“But after three and a half days, God breathed life into them, and they stood up! Terror struck all who were staring at them. Then a loud voice from heaven called to the two prophets, “Come up here!” And they rose to heaven in a cloud as their enemies watched. At the same time there was a terrible earthquake that destroyed a tenth of the city. Seven thousand people died in that earthquake, and everyone else was terrified and gave glory to the God of heaven. The second terror is past, but look, the third terror is coming quickly.”
Revelation 11:11-14 NLT
Can you imagine the scene? Two dead bodies lying in Main Street, Jerusalem. The world’s media would have been represented, video cameras rolling, interviews with the locals continuing. There would have been some conjecture about what should now be done with the corpses. But God had a plan. He solved the worldly problem by resurrecting the two witnesses, and they stood up. Can you imagine the ensuing chaos? The account talks about terror gripping the observers. It was the stuff of nightmares. No plot in a zombie film could match what would happen that day.
Then a loud voice from Heaven addressed the two resurrected prophets. Three, easy to understand, words. “Come up here!”. Said with a loud Heavenly voice that everyone could hear. But the terror the people felt was compounded because the prophets were surrounded by a cloud and ascended to Heaven before their very eyes. There was no dispute. This was no optical or magical illusion. This was happening in broad daylight. And while they were staring at this scene before them, the whole place shook with an earthquake so fierce, so terrible, that a tenth of the city was destroyed, and seven thousand people with it.
The next piece of John’s narrative is interesting. The remaining terrified people “gave glory to the God of heaven”. To give glory to someone, perhaps for a significant sporting event, means that their achievement has been acknowledged. As I write this, the English Women’s Football Team is glorying in their win over Germany in the Women’s World Cup. But to give glory to God is much more than that. The phrase “give glory to God” was an old Jewish oath, inviting the person giving it to tell the truth before God. We see this is John 9:24 after Jesus healed the blind man, “A second time they summoned the man who had been blind. ‘Give glory to God by telling the truth,’ they said. ‘We know this man is a sinner.’” But that wasn’t what was happening here. People on earth had just witnessed two prophets give uncomfortable messages about the future for a period of three and half years. Then, to their initial relief, the devil killed them in an act of war. The people thought their troubles were now over. No more rivers turning to blood, or lengthy periods of drought. No more fire pouring from the prophets’ mouths, burning up any who opposed them. Two corpses lying in the street. But the next events – resurrection, ascension, earthquakes and destruction – finally convinced them that God was behind all this and they had no option other than give Him the glory for what had happened. But did they finally repent and turn from their wicked ways?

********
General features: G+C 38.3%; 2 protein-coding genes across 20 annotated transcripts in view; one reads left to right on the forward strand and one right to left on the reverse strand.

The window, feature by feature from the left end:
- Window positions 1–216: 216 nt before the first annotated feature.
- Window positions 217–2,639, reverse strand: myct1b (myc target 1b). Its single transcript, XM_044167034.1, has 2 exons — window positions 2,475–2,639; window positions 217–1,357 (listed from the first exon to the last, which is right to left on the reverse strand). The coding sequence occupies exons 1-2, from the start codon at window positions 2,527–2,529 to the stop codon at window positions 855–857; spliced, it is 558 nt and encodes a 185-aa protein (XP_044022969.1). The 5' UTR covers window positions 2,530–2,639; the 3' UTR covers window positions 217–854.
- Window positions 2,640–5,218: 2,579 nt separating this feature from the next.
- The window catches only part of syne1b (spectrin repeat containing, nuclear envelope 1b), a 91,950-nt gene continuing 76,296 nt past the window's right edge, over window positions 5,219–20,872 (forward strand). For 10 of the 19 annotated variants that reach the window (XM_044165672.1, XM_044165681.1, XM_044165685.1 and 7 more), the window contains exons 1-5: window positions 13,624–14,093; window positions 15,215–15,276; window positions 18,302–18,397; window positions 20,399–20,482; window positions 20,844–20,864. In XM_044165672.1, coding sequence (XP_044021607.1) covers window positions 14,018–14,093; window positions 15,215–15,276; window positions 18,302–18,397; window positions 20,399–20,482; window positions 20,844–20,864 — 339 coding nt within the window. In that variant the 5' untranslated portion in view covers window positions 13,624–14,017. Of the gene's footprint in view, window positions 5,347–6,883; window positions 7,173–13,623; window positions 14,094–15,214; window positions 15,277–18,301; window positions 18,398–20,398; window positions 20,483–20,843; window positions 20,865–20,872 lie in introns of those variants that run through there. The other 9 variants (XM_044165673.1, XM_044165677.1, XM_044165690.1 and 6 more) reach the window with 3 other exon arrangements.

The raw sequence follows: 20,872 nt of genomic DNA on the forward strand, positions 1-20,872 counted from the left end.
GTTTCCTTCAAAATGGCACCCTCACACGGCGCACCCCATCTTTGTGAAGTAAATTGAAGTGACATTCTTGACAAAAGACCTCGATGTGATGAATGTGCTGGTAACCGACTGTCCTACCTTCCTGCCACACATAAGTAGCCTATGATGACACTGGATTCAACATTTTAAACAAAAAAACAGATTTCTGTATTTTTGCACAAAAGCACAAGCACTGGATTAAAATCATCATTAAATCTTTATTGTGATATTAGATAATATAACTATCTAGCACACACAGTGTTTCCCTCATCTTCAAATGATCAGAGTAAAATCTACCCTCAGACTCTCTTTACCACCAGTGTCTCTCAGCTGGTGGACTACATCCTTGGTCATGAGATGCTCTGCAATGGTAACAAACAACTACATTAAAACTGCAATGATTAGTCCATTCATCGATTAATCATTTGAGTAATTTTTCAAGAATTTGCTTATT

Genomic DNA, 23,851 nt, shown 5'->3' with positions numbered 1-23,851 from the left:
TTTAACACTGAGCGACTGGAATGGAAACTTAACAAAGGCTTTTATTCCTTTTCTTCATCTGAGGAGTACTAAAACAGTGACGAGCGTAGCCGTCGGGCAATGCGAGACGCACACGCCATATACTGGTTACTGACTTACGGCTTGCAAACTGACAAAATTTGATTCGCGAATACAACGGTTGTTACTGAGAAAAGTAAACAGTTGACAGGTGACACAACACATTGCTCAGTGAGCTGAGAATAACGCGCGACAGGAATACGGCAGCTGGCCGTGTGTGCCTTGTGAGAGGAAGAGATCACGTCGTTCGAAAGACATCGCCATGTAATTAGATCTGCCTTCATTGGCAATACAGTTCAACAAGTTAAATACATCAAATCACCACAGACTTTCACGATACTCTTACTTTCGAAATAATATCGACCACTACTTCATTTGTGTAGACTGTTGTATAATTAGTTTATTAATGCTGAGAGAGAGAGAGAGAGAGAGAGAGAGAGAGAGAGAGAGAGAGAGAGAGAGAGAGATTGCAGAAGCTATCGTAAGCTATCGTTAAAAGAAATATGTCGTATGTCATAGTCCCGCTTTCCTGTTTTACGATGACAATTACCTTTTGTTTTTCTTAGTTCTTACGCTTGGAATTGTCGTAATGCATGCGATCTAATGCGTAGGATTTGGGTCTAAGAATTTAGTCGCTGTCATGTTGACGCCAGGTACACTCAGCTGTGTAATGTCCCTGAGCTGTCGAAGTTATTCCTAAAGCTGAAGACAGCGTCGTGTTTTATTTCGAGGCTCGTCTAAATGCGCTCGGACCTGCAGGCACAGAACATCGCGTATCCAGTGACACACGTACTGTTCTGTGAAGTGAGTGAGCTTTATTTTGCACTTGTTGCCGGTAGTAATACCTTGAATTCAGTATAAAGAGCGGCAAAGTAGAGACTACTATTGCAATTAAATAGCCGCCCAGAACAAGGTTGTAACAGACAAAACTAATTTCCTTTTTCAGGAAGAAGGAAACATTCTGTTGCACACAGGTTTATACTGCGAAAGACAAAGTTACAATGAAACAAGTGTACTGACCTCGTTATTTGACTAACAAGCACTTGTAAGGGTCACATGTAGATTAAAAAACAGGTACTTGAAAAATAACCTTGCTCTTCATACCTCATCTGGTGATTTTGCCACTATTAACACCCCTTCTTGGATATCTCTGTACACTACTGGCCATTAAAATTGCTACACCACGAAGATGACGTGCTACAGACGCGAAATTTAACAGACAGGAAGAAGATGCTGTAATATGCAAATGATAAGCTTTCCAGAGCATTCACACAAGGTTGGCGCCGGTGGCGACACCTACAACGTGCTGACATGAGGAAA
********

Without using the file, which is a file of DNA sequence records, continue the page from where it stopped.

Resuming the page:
Do we pilgrims give God the glory for all He has done for us? Sadly, we have a tendency to take our many blessings too much for granted. Do we thank Him enough for the food on our tables, the air we breath, or our health? Do we take for granted our salvation through Jesus’s sacrifice for us. But when things are not quite what we would like, do we, like Paul, always have a thankful attitude, regardless of the circumstances in which we find ourselves? Or do we grumble? In 1 Thessalonians 5:18, Paul wrote, “Be thankful in all circumstances, for this is God’s will for you who belong to Christ Jesus.” He also wrote in Philippians 4:12-13, “I know what it is to be in need, and I know what it is to have plenty. I have learned the secret of being content in any and every situation, whether well fed or hungry, whether living in plenty or in want. I can do all this through him who gives me strength.” In everything we are about today, we mustn’t forget to give God the glory for all the great things He has done. And, like Habakkuk, if things don’t go our ways, and we fall upon hard times, we are full of joyful praise, glorying God anyway. We read in Habakkuk 3:17-18, “Even though the fig trees have no blossoms, and there are no grapes on the vines; even though the olive crop fails, and the fields lie empty and barren; even though the flocks die in the fields, and the cattle barns are empty, yet I will rejoice in the Lord ! I will be joyful in the God of my salvation!“
Dear Father God. Please forgive us for forgetting to thank and praise You enough. And please forgive us for those times when we grumble and complain. You have truly done great things in our lives and we give You all the glory today. Amen.